“track and respond to behaviors and situations that work to support or detract from [its] goals of a safe and supportive environment”
If schools still taught accurate history, these students might know this sort of stuff has been tried before.
Campus Reform reports:
Surveillance on campus: Universities give students tools to report on each other’s COVID violations or ‘bias incidents’
Michigan State University provides students with reporting system to achieve what the school describes as a “safe and supportive environment” for its community members.
The school’s Culturally Inclusive College Sharing System (CIC) is an online submission form allows the university to “track and respond to behaviors and situations that work to support or detract from [its] goals of a safe and supportive environment.”
The form tells students that some protected speech can still warrant a report. Anything intended to “intimidate, demean, mock, degrade, marginalize, or threaten” their identities, real or perceived, is worth notifying the university about. Actions need not be intended to harm and can do as little as promote a “negative, hostile, or unwelcoming environment for the target.”
Students can specify whether they are requesting the college to take action or are simply supplying information to help “track trends and help determine patterns.” The second kind of report also allows students to share good deeds that support diversity and inclusion goals.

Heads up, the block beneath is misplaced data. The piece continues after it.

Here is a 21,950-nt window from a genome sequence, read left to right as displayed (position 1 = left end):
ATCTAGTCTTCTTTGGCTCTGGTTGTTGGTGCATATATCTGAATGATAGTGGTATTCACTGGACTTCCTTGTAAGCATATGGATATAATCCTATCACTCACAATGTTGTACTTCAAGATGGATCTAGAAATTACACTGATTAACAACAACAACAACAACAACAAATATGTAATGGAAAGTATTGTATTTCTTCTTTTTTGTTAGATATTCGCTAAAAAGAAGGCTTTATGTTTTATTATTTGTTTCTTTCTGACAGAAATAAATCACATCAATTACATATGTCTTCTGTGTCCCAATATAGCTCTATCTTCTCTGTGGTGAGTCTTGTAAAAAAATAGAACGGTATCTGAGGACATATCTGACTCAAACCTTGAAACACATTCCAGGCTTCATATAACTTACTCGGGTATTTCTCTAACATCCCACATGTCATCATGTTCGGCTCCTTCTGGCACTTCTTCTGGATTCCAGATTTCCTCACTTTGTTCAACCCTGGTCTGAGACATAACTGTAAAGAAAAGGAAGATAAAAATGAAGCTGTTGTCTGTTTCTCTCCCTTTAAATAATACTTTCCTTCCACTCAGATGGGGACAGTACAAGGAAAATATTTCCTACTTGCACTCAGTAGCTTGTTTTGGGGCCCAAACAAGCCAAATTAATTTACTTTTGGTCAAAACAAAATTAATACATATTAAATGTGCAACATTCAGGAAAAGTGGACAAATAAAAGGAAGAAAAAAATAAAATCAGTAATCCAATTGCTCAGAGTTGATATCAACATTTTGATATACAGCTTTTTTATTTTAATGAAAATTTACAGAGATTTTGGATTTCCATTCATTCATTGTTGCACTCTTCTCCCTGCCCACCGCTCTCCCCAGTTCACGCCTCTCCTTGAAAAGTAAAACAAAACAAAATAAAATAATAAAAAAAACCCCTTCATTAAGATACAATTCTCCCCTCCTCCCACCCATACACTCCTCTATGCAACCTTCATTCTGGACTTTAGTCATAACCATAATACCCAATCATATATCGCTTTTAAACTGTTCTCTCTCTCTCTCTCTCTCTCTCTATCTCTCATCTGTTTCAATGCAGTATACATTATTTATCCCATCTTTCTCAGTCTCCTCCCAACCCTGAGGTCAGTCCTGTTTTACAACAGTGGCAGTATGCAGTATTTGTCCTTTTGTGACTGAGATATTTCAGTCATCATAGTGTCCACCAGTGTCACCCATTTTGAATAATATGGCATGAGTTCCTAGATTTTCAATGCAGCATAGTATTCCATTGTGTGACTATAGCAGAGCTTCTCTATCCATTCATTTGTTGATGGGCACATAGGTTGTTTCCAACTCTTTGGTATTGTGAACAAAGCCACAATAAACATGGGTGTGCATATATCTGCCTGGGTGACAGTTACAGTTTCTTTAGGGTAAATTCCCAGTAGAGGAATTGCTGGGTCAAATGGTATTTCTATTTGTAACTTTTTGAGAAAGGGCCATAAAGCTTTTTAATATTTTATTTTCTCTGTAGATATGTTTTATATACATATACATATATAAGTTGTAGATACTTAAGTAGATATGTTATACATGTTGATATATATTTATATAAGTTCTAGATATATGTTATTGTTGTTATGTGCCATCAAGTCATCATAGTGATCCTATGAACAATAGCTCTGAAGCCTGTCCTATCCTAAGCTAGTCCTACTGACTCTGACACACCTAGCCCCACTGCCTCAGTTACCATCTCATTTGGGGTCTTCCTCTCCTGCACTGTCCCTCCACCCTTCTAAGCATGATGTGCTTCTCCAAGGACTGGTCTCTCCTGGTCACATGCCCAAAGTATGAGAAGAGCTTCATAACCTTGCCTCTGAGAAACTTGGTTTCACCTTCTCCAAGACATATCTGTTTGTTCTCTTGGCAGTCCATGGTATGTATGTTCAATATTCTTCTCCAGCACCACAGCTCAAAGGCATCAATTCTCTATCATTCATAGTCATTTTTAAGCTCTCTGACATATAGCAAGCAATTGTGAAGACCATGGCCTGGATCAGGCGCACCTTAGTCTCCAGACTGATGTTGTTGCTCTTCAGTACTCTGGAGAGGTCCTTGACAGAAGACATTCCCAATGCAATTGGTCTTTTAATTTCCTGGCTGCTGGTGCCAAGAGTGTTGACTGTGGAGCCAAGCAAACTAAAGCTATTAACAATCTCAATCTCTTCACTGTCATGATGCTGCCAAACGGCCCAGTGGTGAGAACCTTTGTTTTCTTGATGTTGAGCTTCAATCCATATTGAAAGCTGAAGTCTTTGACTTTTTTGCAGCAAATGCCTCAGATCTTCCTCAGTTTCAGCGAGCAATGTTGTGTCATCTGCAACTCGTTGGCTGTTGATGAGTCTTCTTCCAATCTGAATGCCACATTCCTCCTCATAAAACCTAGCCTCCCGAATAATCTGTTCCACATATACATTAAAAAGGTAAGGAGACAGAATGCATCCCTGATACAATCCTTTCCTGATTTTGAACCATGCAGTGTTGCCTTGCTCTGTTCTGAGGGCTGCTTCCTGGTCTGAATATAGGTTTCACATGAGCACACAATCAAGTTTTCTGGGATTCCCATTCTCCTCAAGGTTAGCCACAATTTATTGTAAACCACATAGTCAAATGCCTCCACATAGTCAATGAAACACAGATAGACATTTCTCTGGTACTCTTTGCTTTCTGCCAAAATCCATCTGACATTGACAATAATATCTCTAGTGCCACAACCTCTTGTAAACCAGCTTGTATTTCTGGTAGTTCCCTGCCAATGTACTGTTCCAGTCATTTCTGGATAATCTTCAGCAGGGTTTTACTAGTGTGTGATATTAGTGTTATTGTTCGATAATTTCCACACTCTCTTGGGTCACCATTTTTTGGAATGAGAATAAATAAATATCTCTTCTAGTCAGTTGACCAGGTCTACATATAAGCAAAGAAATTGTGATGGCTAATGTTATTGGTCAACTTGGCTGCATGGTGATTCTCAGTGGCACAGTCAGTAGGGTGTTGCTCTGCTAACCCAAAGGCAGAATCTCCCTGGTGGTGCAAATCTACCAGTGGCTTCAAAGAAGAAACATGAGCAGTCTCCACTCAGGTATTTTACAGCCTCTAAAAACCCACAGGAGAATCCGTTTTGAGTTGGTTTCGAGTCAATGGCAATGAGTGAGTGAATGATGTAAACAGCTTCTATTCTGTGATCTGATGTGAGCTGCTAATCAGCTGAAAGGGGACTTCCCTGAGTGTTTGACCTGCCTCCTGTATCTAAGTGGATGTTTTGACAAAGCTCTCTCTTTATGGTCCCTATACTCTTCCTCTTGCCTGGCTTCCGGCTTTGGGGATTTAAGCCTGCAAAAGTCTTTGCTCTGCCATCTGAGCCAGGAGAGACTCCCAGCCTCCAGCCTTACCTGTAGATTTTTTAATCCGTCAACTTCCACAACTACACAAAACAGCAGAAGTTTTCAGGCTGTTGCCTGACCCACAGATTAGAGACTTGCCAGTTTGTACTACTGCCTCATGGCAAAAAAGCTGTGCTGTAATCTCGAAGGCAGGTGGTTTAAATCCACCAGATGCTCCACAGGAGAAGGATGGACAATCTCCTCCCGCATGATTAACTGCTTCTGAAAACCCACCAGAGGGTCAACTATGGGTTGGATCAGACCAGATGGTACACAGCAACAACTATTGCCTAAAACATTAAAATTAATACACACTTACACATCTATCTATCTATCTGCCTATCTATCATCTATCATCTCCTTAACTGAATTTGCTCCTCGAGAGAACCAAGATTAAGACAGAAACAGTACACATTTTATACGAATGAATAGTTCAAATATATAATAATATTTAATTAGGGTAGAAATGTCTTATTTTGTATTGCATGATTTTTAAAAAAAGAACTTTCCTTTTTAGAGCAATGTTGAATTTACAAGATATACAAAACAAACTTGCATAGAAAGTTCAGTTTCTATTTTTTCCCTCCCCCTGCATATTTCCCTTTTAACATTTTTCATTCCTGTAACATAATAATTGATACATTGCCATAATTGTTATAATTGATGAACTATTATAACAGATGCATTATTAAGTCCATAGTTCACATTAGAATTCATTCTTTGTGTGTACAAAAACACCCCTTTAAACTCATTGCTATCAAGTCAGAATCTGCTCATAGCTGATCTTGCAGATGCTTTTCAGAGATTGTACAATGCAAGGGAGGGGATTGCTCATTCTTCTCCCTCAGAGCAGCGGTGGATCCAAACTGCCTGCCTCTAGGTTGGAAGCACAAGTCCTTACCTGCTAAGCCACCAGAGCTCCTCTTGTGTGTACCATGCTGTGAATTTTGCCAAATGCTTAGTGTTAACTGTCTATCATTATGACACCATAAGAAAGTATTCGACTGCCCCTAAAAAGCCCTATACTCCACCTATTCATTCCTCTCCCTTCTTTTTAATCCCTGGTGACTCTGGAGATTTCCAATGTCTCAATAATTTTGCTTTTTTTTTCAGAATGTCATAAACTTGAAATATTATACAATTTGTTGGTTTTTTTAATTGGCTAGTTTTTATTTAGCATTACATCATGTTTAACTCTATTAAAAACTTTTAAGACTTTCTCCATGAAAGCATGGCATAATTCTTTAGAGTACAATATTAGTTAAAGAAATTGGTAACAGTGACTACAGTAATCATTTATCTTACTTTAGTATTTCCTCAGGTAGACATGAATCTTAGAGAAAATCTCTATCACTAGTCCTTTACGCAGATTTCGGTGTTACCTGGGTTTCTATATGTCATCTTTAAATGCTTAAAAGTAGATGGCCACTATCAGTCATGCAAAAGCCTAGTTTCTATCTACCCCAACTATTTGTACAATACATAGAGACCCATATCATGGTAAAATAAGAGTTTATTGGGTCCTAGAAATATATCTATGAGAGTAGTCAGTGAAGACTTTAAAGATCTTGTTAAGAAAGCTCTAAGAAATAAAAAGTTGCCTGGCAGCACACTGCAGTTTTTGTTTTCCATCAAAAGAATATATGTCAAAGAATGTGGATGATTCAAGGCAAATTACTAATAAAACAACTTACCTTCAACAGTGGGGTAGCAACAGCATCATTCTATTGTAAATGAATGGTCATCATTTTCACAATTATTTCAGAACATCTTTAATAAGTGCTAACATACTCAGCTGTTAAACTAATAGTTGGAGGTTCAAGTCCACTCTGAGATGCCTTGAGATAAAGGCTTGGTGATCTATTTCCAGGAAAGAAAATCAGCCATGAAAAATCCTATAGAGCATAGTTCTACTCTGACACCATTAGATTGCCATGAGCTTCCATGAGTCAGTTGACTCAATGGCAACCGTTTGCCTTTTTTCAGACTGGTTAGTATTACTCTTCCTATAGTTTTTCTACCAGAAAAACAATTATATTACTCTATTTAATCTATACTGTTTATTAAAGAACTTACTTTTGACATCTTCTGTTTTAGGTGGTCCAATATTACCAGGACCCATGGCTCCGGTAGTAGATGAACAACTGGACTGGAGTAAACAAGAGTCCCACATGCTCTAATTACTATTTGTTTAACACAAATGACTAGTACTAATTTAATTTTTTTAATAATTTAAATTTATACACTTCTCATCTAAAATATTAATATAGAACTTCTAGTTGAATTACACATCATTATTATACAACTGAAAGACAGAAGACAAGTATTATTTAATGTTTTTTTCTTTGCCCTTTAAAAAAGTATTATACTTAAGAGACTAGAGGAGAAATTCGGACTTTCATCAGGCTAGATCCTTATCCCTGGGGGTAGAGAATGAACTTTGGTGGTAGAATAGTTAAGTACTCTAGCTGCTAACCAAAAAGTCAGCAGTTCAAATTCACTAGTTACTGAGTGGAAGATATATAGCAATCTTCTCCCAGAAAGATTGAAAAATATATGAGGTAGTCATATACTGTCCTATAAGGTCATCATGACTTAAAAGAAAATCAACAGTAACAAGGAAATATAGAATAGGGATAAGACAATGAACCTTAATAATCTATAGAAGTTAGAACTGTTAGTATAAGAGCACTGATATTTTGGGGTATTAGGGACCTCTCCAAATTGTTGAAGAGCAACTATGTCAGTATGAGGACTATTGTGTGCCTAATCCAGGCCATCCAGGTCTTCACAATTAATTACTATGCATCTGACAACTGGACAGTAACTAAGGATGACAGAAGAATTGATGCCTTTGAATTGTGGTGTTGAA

MSU’s CIC system is similar to the widespread COVID-reporting strategies that have been adopted by universities over the past year, which have encouraged students to report peers who do not comply with COVID-19 regulations.
University strategies for maximizing COVID-19 compliance range from online forms to enlisting students as health ambassadors and influencers, as well as paying those who encouraged mask wearing, distancing, and informing the college of peer vaccine attitudes.
The University of Miami hired 75 student ambassadors to influence peers to follow health guidelines on campus, the school announced in November 2020. The university website quotes one ambassador saying her cohort are so well-recognized by their shirts, that students “automatically” fix their masks when seeing them.
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